Lease Accounting

Lease Accounting

Accounting of leases under IFRS 16
Lease accounting is the method of recording and reporting on all of the leased property, equipment, and other non-owned assets that a business or other organization holds. Generally, these contracts are categorized as either operating leases or finance leases.

Under the latest lease accounting standards —IFRS 16, these leases and similar contracts must now be accounted for as assets and liabilities on the balance sheet.

Accounting by lessees Accounting by lessors
For a contract that is or contains a lease a lessee is required to recognize at the commencement date of a lease
· A right-of-use asset; and
· A lease liability.
Lessors should classify each lease as an operating lease or a finance lease. And account for those two leases differently

IFRS 16 substantially carries forward the lessor accounting requirements in IAS 17.

The lease liability needs to be discounted using
· The implicit rate of interest in the lease; or
· If the implicit rate of interest in the lease cannot be readily determined, the lessee’s incremental borrowing rate.

Changes in a company’s balance sheet (Lessees)
Exemption from recognizing asset and liability-IFRS 16 does not require a company to recognize
Assets and liabilities for
(a) Short-term leases-leases of 12 months or less, and
(b) Lease of low-value assets such as a lease of a personal computer.


Changes in company’s income statement
Companies having material off balance leases, IFRS 16 changes the nature of expenses related to those leases. IFRS 16 replaces typical straight-line operating lease expense for those leases which apply IAS 17 with a depreciation charge for lease assets and an interest expense on lease liabilities. This change helps in   aligning the lease expense treatment for all leases. Although, the depreciation is charged evenly, the interest expense reduces over the life of the lease as lease payments are made. This results in reducing a total expense as an individual lease matures. The difference in the recognition of expense between IFRS 16 and IAS 17 is expected to be insignificant for many companies which are holding a portfolio of leases that start and end in different reporting periods.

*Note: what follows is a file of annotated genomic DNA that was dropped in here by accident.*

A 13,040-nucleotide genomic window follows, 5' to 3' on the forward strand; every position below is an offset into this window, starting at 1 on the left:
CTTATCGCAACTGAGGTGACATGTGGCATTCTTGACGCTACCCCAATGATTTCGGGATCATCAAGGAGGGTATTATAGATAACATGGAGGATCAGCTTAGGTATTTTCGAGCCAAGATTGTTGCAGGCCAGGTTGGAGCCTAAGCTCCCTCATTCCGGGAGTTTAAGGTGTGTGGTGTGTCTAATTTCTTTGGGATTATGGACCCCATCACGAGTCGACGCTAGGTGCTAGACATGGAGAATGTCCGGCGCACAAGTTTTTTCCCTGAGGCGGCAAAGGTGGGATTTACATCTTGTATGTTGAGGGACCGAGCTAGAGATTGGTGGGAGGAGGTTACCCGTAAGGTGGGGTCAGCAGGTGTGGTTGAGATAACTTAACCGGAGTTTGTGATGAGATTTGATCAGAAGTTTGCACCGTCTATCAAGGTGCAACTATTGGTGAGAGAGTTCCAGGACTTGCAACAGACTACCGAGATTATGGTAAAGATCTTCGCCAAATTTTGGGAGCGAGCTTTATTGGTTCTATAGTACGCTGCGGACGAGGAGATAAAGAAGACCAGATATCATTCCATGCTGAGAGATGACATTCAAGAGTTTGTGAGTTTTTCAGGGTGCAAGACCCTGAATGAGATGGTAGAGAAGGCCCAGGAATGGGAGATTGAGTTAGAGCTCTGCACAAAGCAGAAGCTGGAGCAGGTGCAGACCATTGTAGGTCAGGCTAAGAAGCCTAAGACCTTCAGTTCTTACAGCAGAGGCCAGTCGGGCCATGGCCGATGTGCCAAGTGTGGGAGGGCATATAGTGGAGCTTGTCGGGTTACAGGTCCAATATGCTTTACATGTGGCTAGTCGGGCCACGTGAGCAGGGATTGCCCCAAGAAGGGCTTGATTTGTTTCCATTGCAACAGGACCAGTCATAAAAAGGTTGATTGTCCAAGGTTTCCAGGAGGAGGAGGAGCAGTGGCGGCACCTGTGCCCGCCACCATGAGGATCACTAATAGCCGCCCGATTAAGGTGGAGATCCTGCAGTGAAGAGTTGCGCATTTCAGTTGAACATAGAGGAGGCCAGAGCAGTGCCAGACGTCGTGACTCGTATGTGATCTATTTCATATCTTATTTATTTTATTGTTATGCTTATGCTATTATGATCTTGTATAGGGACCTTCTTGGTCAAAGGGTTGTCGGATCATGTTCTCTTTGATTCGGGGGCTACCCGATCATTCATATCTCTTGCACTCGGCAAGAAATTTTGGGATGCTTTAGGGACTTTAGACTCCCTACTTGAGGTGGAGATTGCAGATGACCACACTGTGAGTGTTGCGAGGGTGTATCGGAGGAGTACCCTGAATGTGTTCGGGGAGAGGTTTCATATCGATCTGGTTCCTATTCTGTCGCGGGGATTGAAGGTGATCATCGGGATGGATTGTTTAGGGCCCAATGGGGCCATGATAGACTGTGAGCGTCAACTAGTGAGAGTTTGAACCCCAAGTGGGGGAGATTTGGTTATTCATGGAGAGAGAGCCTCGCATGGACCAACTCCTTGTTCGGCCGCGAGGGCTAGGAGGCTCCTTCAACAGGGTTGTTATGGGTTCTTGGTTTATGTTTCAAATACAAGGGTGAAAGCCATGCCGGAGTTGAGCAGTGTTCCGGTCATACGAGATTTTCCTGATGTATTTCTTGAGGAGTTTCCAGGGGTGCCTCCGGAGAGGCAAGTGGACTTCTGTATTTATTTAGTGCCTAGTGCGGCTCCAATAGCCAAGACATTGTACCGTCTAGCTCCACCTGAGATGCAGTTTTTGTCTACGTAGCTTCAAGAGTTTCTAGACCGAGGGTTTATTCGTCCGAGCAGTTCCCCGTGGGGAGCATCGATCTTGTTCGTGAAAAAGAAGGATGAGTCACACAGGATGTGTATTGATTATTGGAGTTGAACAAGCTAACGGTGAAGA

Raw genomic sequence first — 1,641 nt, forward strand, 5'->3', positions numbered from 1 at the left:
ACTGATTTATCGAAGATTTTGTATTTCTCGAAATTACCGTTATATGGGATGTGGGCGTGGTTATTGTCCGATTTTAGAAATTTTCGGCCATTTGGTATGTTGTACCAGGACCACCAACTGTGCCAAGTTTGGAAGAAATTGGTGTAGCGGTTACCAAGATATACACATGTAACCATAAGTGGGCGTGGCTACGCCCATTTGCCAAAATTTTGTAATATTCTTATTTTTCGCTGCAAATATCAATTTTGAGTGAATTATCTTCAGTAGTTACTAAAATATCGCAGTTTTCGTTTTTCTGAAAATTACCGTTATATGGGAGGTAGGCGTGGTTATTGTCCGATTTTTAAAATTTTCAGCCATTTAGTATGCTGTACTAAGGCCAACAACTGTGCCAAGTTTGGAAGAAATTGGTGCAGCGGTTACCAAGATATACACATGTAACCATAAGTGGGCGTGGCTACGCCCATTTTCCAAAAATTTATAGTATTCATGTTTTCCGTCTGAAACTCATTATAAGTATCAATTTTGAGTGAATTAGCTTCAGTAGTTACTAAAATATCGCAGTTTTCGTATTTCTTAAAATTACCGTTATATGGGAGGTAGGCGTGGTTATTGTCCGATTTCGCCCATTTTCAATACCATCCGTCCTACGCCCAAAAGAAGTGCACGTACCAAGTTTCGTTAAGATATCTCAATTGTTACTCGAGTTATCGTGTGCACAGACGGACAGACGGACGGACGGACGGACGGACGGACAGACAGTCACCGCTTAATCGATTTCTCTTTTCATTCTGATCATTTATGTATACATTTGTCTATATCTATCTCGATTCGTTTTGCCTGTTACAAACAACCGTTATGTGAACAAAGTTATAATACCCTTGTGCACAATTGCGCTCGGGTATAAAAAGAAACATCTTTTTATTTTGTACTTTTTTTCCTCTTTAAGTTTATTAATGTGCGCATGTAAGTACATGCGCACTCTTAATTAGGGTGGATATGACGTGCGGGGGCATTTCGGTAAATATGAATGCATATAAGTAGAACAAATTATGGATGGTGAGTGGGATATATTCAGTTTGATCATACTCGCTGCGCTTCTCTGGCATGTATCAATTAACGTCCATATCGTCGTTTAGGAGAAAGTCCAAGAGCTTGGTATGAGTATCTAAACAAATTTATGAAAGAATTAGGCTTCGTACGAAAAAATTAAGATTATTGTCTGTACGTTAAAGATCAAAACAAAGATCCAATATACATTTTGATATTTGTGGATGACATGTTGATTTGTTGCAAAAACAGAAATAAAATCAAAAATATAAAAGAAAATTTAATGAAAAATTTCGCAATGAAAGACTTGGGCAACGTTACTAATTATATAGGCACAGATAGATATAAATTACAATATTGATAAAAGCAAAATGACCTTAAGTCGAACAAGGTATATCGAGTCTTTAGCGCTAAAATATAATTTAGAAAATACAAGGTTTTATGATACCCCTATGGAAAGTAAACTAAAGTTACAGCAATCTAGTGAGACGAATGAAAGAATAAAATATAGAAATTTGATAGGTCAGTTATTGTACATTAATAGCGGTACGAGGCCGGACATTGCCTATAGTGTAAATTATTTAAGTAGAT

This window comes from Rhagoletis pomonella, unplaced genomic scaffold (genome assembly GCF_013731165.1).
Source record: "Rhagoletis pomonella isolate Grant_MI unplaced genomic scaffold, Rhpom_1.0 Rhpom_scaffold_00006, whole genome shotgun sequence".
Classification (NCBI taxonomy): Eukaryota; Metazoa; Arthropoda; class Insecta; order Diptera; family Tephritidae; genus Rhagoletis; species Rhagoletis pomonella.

Implications on cash flows
Changes in accounting requirements does not change amount of cash transferred between the parties to a lease. Therefore IFRS 16 will not have any effect on the total amount of cash flows. However, IFRS 16 have an effect on the presentation of cash flows related to previous off balance sheet leases. Because of IFRS 16 operating cash outflows will get reduce, with a corresponding increase in financing cash outflows, compared to the amounts reported by applying IAS 17. This is because, by applying IAS 17, companies presented cash outflows on previous off balance sheet leases as operating activities. On the other hand, applying IFRS 16, principal repayments on all lease liabilities are included within financing activities. Interest payments can also be included within financing activities applying IFRS 16.

Journal Entries

Initial recognition
Debit Right-of-use asset
Credit Lease liability (in the amount of the PV of lease payments)

Subsequent measurement
Right-of-use asset
Debit Profit or loss – Depreciation charge
Credit Accumulated depreciation of right-of-use asset

Lease liability
Debit Profit or loss – Interest expense
Credit Lease liability

The lease payments made are recognized as a reduction of the lease liability:
Debit Lease liability
Credit Bank account (cash)

At AJSH, we assist our clients in accounting, bookkeeping, preparation of financial statements, transition from AS to IFRS. If you have any questions regarding treatment of lease transactions and its implication, kindly click here.